Here are the President’s remarks. The President took a victory lap today on news that the ACA, “or Obamacare” hit 7.1 million people. I should note that now that things are looking good, he is comfortable calling it Obamacare again. I suspect this will change at some point.
That’s what the Affordable Care Act, or Obamacare, is all about -– making sure that all of us, and all our fellow citizens, can count on the security of health care when we get sick; that the work and dignity of every person is acknowledged and affirmed. The newly insured like Marla deserve that dignity
The president also noted that there were problems with the law, though “democracy” has fixed it. Well, not really. Pen and phone.
Like every major piece of legislation — from Social Security to Medicare — the law is not perfect. We’ve had to make adjustments along the way, and the implementation — especially with the website — has had its share of problems. We know something about that. And, yes, at times this reform has been contentious and confusing, and obviously it’s had its share of critics. That’s part of what change looks like in a democracy. Change is hard. Fixing what’s broken is hard. Overcoming skepticism and fear of something new is hard. A lot of times folks would prefer the devil they know to the devil they don’t.
And he made a “Death Panel” joke:
But this law is doing what it’s supposed to do. It’s working. It’s helping people from coast to coast, all of which makes the lengths to which critics have gone to scare people or undermine the law, or try to repeal the law without offering any plausible alternative so hard to understand. I’ve got to admit, I don’t get it. Why are folks working so hard for people not to have health insurance? Why are they so mad about the idea of folks having health insurance? Many of the tall tales that have been told about this law have been debunked. There are still no death panels. (Laughter.) Armageddon has not arrived. Instead, this law is helping millions of Americans, and in the coming years it will help millions more.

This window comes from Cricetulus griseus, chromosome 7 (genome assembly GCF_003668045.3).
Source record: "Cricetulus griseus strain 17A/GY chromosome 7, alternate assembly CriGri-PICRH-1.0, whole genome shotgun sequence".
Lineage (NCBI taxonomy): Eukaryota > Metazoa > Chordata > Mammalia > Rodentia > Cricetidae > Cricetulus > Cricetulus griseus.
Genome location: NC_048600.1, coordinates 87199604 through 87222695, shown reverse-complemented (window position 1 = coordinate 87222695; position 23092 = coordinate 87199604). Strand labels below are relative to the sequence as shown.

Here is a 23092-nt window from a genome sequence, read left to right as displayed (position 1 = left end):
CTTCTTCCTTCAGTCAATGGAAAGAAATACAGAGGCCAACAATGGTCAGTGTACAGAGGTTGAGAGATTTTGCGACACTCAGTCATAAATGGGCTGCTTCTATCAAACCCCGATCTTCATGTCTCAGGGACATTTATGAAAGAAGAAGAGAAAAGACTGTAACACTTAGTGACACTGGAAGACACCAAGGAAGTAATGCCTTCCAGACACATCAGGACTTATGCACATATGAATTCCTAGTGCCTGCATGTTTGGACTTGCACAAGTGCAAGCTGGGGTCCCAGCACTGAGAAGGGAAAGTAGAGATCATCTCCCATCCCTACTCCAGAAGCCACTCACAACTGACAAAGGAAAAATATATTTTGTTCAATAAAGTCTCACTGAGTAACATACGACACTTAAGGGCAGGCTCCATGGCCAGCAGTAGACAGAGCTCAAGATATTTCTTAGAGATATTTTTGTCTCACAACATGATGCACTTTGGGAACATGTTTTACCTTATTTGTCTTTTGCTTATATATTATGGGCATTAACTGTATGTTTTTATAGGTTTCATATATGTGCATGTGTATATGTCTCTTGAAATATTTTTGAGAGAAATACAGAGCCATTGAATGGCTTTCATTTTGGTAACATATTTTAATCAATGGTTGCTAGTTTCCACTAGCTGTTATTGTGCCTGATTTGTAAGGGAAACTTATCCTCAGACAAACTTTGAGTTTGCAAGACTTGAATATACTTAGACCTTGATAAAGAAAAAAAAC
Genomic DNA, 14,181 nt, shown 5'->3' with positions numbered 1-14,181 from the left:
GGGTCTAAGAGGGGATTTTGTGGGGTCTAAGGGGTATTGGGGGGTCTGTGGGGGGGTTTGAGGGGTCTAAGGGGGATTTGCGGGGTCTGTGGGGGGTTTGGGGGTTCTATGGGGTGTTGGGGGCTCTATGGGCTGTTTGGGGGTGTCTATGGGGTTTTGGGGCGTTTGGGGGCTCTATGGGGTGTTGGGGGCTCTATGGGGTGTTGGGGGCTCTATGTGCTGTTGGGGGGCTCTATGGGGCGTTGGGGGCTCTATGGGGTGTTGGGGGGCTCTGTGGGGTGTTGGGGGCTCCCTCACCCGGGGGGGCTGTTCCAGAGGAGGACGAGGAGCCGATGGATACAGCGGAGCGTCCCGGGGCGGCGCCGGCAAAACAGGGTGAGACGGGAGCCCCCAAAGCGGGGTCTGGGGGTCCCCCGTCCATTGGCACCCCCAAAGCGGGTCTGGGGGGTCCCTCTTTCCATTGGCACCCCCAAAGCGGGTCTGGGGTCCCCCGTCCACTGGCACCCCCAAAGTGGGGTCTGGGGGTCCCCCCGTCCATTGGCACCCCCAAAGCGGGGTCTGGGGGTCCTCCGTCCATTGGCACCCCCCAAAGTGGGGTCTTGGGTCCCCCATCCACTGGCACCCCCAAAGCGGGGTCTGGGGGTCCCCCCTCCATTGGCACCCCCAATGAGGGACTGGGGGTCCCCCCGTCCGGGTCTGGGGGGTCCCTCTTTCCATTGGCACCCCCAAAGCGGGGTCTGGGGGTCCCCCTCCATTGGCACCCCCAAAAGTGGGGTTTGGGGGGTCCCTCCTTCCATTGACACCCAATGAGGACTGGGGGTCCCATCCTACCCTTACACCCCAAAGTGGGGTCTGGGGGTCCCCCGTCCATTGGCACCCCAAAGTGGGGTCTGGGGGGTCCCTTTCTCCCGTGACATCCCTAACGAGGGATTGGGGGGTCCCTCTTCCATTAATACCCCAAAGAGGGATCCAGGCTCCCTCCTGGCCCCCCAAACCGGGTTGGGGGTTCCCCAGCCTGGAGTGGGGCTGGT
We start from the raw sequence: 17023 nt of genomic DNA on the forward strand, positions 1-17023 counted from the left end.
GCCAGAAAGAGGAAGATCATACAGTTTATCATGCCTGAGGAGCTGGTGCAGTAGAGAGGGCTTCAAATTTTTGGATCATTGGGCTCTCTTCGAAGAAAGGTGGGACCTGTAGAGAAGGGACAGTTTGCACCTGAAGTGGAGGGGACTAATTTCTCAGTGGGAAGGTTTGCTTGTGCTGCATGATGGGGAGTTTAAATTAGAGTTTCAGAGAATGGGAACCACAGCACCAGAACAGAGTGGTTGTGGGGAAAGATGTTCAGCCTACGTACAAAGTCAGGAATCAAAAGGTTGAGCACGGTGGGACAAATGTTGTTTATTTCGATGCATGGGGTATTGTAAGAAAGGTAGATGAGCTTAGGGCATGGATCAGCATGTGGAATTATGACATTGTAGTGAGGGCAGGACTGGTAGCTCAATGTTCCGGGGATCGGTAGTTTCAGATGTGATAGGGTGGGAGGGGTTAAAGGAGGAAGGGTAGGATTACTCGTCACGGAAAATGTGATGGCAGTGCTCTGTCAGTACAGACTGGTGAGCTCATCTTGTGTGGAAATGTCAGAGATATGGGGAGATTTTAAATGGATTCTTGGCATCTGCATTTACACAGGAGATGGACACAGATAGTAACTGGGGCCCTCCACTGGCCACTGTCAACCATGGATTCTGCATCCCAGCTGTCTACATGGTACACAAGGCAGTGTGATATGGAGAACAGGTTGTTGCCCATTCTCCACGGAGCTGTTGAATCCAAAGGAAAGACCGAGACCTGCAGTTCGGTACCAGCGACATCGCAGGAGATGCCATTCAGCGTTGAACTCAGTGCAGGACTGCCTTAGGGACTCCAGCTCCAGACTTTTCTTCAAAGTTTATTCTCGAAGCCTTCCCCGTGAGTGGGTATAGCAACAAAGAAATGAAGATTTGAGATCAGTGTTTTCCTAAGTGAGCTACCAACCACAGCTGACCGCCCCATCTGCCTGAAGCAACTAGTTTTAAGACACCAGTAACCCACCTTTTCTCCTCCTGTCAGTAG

I’ve said before, I will always work with anyone who is willing to make this law work even better. But the debate over repealing this law is over. The Affordable Care Act is here to stay. (Applause.)
The President issued a warning–those who oppose this law will be viewed unfavorably by “history” (whatever that is):
In the end, history is not kind to those who would deny Americans their basic economic security. Nobody remembers well those who stand in the way of America’s progress or our people. And that’s what the Affordable Care Act represents. As messy as it’s been sometimes, as contentious as it’s been sometimes, it is progress. It is making sure that we are not the only advanced country on Earth that doesn’t make sure everybody has basic health care.
One of the difficult aspects of assessing the 7.1 million number is how many of these people were previously insured. I’ve seen estimates that as few as one million people, and as many as three million were previously uninsured. In other words, its very difficult to assess how much of an impact this law made. Certainly there are those who are better off. But those improvements come at a serious cost, including making health insurance more expensive, and less comprehensive for many others. As I continue working on the next book, I try to keep these numbers in perspective. But in fairness, kudos to the administration for making it this far form the launch of the web site till March 31.